gaudium

Now it’s certain. This will be a populist papacy. Denunciations of unfettered free market economics in Evangelii Gaudium —“an economy of exclusion and inequality”—attracted a great deal of attention in the secular press. But for the most part commentators ignore the fact that Francis’ populism has a very strong ecclesial dimension as well.

R.R. Reno He calls for a renewed commitment to evangelization. It’s something we all can do. This does not require a capacity for acute theological analysis or familiarity with subtle apologetic arguments. Instead, what’s needed is a lively faith.

He exhibits a similar ecclesiastical populism when it comes to clergy. In a long section, perhaps the longest in the document, he details the many things that go into the preparation and delivery of good homilies. None require specialized expertise. All grow out of basic Christian virtues. The everyday priest can make an outsized difference—if he gives himself to Christ and his people.

In these and other ways, Pope Francis expresses a fundamental trust in the ability of ordinary Christians to be effective missionaries. He speaks of “the people’s mysticism.” The Church’s most powerful witness often comes from below—if we will but allow them to be heard.

When Pope Francis takes up social issues he largely employs on a similar populism. We are by now familiar with his views of free market capitalism: idolatry of money, rejections of “the absolute autonomy of markets and financial speculation,” and so forth.

I find most of these generalizations overheated. But his intuitions are sound. Before the collapse of the Soviet Union global realities were framed by the conflict between the two super-powers. Today, world politics is being shaped by global capitalism. It’s China’s rapidly rising GDP that is the game changer, not its ideology.

The powerful forces of capitalism are transforming societies, including our own. (It is always destroying as it creates.) Some of these transformations bring great benefits. Life expectancies rise in the developing world. But it’s foolish to imagine they don’t bring all sorts of evils.

Because global capitalism often destroys traditional forms of social organization, it tends to make people more vulnerable, especially the poor, even when they’re less poor than they used to be. It’s foolish to imagine that ready availability of TVs in the slums of Buenos Aires makes up for the loss of the finely woven social safety net of a traditional village, however impoverished. Yes, people move there because they rightly see the modern market economy as the source for greater material well-being. But they also rightly want to be an integral part of a larger society in which their voices are heard and needs addressed.

By my reckoning, it’s this vulnerability—the danger of becoming an anonymous, throw-away person in a global economic machine—that Pope Francis wants us to see. He urges that we “eliminate the structural causes of poverty.” That’s been tried, without success. More germane to the social problem is his call for “small daily acts of solidarity.” We may not be able to win a war on poverty. But we can share our lives—and our society—with the poor.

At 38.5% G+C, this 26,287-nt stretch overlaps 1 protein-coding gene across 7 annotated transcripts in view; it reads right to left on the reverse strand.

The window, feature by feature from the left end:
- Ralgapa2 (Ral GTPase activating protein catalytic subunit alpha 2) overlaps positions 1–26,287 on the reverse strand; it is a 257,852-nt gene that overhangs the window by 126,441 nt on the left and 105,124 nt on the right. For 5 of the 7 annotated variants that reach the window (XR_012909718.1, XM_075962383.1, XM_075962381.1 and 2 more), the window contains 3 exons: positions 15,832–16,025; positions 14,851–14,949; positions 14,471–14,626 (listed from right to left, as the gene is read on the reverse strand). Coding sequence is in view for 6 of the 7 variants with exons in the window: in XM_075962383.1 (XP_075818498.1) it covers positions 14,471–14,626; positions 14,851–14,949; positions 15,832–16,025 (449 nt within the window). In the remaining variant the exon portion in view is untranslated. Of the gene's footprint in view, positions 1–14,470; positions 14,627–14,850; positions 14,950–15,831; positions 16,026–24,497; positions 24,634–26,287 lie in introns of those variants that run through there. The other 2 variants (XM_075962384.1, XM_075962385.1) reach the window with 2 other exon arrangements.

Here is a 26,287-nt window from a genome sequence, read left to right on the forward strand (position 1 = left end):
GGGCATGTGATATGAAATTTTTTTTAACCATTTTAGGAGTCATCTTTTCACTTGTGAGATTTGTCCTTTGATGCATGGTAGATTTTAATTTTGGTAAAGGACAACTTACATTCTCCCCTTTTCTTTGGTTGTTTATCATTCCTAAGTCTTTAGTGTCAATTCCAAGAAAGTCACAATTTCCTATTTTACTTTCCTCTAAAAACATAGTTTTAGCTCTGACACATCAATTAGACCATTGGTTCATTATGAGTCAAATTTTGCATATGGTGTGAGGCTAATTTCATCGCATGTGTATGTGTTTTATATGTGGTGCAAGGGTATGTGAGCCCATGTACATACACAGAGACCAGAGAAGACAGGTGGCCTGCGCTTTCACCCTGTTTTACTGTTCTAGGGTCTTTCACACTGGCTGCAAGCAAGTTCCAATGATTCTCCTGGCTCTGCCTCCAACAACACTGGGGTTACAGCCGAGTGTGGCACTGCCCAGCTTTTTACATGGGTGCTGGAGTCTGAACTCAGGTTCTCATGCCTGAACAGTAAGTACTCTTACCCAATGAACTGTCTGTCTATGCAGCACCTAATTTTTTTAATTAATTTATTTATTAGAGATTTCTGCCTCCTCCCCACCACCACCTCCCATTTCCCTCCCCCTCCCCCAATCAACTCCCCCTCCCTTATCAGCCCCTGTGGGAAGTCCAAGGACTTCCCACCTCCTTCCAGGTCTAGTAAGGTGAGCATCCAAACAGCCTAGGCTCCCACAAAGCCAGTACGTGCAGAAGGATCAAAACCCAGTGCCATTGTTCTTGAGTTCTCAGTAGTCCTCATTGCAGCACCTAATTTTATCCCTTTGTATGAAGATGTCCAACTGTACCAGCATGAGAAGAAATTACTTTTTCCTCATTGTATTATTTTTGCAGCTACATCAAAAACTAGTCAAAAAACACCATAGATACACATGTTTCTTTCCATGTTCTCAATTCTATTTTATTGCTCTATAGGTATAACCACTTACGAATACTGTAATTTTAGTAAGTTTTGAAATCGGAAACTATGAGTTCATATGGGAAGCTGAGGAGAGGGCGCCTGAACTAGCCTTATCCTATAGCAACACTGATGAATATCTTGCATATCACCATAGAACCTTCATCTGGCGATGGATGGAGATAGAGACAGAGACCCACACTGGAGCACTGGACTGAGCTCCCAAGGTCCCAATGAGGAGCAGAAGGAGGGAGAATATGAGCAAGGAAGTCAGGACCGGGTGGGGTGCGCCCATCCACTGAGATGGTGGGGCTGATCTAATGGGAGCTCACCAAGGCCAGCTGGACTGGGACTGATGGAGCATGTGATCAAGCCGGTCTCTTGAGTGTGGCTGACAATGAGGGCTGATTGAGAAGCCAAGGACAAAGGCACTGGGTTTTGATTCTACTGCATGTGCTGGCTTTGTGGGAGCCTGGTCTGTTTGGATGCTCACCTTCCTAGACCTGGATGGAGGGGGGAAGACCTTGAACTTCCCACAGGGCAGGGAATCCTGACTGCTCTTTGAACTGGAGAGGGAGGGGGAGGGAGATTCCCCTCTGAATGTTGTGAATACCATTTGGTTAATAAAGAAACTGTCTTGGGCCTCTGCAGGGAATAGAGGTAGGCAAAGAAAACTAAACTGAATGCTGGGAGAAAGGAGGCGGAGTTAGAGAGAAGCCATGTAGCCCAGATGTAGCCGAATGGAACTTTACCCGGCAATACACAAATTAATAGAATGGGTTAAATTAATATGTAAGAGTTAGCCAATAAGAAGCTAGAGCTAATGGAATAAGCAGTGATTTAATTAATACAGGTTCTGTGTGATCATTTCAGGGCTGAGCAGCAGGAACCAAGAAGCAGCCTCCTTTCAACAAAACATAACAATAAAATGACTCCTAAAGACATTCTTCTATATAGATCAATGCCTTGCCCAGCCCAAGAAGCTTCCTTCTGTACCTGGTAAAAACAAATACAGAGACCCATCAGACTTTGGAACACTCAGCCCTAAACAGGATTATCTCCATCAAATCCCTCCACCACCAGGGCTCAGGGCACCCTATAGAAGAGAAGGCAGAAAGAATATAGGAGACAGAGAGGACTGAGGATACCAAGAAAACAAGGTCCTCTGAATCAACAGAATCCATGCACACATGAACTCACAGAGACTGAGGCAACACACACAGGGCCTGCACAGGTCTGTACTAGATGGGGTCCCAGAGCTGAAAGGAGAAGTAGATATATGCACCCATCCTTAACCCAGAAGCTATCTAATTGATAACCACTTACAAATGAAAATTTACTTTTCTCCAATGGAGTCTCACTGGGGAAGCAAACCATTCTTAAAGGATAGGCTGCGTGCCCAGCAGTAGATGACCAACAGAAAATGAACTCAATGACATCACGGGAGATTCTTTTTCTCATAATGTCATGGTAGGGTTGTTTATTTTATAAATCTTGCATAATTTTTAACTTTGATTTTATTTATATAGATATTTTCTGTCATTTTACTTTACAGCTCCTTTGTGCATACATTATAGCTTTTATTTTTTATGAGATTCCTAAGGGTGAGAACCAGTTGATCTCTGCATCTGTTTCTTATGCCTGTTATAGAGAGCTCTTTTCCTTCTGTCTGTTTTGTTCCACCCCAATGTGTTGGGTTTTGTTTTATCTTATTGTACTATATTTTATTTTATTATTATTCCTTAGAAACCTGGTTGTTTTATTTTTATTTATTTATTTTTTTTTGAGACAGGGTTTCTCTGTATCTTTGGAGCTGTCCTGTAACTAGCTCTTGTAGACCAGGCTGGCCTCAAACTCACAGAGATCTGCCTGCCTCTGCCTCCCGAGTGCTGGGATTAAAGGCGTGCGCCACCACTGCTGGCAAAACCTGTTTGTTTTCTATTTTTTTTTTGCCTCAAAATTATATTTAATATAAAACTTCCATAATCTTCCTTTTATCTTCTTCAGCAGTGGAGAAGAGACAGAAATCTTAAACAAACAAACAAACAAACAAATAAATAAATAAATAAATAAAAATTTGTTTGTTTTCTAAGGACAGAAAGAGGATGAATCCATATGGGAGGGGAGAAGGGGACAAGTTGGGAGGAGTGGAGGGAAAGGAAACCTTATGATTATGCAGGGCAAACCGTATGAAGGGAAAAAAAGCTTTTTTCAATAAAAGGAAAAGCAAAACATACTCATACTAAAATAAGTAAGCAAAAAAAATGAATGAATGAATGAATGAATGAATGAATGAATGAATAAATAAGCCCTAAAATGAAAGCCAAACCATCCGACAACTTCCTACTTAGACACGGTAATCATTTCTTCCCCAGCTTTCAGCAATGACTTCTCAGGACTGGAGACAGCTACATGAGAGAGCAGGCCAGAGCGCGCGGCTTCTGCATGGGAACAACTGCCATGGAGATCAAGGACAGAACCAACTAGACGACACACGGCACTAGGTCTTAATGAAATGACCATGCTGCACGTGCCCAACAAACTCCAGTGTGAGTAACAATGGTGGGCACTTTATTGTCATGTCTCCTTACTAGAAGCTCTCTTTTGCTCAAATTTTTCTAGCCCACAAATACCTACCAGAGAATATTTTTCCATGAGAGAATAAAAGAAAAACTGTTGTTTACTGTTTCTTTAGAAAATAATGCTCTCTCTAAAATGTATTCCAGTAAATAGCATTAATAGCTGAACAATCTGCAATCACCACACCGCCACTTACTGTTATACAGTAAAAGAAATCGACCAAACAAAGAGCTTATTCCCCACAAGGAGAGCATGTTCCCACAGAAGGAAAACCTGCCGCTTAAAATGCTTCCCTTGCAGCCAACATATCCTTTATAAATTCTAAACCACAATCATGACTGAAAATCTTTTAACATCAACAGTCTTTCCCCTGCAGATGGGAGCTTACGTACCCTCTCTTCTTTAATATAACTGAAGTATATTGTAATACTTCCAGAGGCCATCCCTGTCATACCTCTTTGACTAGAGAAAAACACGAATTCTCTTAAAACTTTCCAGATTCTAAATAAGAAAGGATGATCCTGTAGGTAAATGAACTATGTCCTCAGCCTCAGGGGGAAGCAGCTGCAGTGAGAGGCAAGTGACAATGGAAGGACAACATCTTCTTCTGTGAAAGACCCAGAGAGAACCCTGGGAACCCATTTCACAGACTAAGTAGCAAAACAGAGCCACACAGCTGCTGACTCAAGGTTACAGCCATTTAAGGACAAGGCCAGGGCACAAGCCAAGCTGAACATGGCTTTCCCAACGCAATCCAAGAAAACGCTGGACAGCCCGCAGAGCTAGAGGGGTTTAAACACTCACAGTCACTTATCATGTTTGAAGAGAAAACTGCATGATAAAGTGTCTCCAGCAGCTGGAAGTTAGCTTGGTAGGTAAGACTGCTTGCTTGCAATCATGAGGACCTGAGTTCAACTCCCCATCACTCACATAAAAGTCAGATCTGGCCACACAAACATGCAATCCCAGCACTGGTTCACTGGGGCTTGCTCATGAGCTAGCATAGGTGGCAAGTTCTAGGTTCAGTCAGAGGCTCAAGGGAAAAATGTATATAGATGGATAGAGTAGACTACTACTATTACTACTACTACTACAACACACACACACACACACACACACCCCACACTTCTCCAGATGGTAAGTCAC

Evangelii Gaudium suffers from the usual dangers of populism. Pope Francis tends to overestimate the latent power of the people. Yes, we’re all called to be missionaries for Christ. But for the most part we’re ineffective without the inspiration and leadership of faithful nuns, priests, and brothers.

The same goes for social problems. The framers of the Constitution recognized the need for virtue. Only a self-governing people can govern themselves. But they accounted for human weakness and designed a system of checks and balances to neutralize as much as possible vice’s bad consequences. We need the Church to exhort us to overcome our bondage to self-interest, but it’s unwise to build a political philosophy on the assumption that we will.

Moreover, populism often encourages harsh and unbalanced denunciations of the status quo. After all, somebody must be suppressing the latent wisdom and virtue of the people! Wicked Wall Street. The Cross of Gold. Jewish Bankers. Capitalist Roaders.

In his own way Pope Francis succumbs to this tendency of populism. He consistently talks about the Church in semi-Manichean terms: the hide-bound, self-protective institutional church on one side and the innovative church-of-the-people on the other. He also participates in the populist view that poverty is caused by “financial speculation.” He’s even said elsewhere that financial powerbrokers decide who lives and dies. But capitalism is a complex system that blends into politics and culture, which is why today the problems of global capitalism can’t be localized. They increasingly have to do with who we are, not just as individual nations, but as a global community, as the Pope suggests in other passages.

Missteps and rhetorical exaggerations aside, Evangelii Gaudium reflects Francis’s discernment of the signs of the times. He intuits the ways in which globalization is dissolving old certainties, old social forms, old modes of being. This is plain to see in economics and politics. It’s even happening in the Church, which is very much in this world even if she is not of it.

I’m generally ambivalent about populism. But for a long time we have subscribed to the cult of the expert. Today we have a global elite—not just financial, but also scientific, cultural, and political—that presents itself as the solution to problems created by globalization. Think Davos. Under such circumstances I’m more than happy to endure some of the dangers of populism.

R.R. Reno is editor of First Things . He is the general editor of the Brazos Theological Commentary on the Bible and author of the volume on Genesis . His previous “On the Square” articles can be found here . Image via Wikimedia Commons.

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